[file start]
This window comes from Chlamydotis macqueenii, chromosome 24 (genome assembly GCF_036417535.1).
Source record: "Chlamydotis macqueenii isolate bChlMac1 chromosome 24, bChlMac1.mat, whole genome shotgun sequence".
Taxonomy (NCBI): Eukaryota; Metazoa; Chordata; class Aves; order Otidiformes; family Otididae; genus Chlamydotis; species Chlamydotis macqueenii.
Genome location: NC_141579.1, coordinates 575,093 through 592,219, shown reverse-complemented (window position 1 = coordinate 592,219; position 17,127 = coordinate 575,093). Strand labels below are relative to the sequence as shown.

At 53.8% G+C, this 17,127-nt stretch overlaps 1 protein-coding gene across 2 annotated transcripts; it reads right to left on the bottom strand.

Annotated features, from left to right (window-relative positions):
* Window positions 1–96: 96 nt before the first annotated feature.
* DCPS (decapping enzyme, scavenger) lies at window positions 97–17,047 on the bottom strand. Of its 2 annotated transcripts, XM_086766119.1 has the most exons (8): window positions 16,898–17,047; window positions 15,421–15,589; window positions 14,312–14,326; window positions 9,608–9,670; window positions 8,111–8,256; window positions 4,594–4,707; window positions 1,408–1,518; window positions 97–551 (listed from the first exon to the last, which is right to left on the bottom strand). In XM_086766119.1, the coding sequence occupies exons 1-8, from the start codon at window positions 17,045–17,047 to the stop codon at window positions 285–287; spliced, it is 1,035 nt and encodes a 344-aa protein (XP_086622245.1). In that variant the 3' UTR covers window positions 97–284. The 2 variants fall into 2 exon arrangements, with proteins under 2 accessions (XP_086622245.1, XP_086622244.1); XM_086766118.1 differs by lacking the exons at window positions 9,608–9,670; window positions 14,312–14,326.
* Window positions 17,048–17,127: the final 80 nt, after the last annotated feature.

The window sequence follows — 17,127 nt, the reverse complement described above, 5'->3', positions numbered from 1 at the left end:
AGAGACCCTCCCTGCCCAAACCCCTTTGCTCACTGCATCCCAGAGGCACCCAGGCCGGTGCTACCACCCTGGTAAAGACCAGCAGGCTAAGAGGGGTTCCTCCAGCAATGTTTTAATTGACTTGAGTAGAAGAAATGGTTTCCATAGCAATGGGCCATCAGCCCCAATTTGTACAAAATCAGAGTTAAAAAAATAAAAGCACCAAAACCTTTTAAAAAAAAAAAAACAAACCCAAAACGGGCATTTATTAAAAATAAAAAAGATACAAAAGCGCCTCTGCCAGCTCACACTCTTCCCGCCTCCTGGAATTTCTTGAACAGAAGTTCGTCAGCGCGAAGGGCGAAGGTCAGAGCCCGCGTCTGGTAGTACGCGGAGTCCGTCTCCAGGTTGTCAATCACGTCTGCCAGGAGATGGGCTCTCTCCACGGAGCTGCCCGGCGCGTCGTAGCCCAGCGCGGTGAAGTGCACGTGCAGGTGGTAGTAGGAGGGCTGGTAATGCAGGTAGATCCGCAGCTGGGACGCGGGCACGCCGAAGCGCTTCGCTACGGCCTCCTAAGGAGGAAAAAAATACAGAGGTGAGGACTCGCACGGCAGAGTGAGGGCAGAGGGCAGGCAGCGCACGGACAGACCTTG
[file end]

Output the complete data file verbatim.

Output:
This window comes from Chlamydotis macqueenii, chromosome 24 (genome assembly GCF_036417535.1).
Source record: "Chlamydotis macqueenii isolate bChlMac1 chromosome 24, bChlMac1.mat, whole genome shotgun sequence".
Taxonomy (NCBI): Eukaryota; Metazoa; Chordata; class Aves; order Otidiformes; family Otididae; genus Chlamydotis; species Chlamydotis macqueenii.
Genome location: NC_141579.1, coordinates 575,093 through 592,219, shown reverse-complemented (window position 1 = coordinate 592,219; position 17,127 = coordinate 575,093). Strand labels below are relative to the sequence as shown.

At 53.8% G+C, this 17,127-nt stretch overlaps 1 protein-coding gene across 2 annotated transcripts; it reads right to left on the bottom strand.

Annotated features, from left to right (window-relative positions):
* Window positions 1–96: 96 nt before the first annotated feature.
* DCPS (decapping enzyme, scavenger) lies at window positions 97–17,047 on the bottom strand. Of its 2 annotated transcripts, XM_086766119.1 has the most exons (8): window positions 16,898–17,047; window positions 15,421–15,589; window positions 14,312–14,326; window positions 9,608–9,670; window positions 8,111–8,256; window positions 4,594–4,707; window positions 1,408–1,518; window positions 97–551 (listed from the first exon to the last, which is right to left on the bottom strand). In XM_086766119.1, the coding sequence occupies exons 1-8, from the start codon at window positions 17,045–17,047 to the stop codon at window positions 285–287; spliced, it is 1,035 nt and encodes a 344-aa protein (XP_086622245.1). In that variant the 3' UTR covers window positions 97–284. The 2 variants fall into 2 exon arrangements, with proteins under 2 accessions (XP_086622245.1, XP_086622244.1); XM_086766118.1 differs by lacking the exons at window positions 9,608–9,670; window positions 14,312–14,326.
* Window positions 17,048–17,127: the final 80 nt, after the last annotated feature.

The window sequence follows — 17,127 nt, the reverse complement described above, 5'->3', positions numbered from 1 at the left end:
AGAGACCCTCCCTGCCCAAACCCCTTTGCTCACTGCATCCCAGAGGCACCCAGGCCGGTGCTACCACCCTGGTAAAGACCAGCAGGCTAAGAGGGGTTCCTCCAGCAATGTTTTAATTGACTTGAGTAGAAGAAATGGTTTCCATAGCAATGGGCCATCAGCCCCAATTTGTACAAAATCAGAGTTAAAAAAATAAAAGCACCAAAACCTTTTAAAAAAAAAAAAACAAACCCAAAACGGGCATTTATTAAAAATAAAAAAGATACAAAAGCGCCTCTGCCAGCTCACACTCTTCCCGCCTCCTGGAATTTCTTGAACAGAAGTTCGTCAGCGCGAAGGGCGAAGGTCAGAGCCCGCGTCTGGTAGTACGCGGAGTCCGTCTCCAGGTTGTCAATCACGTCTGCCAGGAGATGGGCTCTCTCCACGGAGCTGCCCGGCGCGTCGTAGCCCAGCGCGGTGAAGTGCACGTGCAGGTGGTAGTAGGAGGGCTGGTAATGCAGGTAGATCCGCAGCTGGGACGCGGGCACGCCGAAGCGCTTCGCTACGGCCTCCTAAGGAGGAAAAAAATACAGAGGTGAGGACTCGCACGGCAGAGTGAGGGCAGAGGGCAGGCAGCGCACGGACAGACCTTG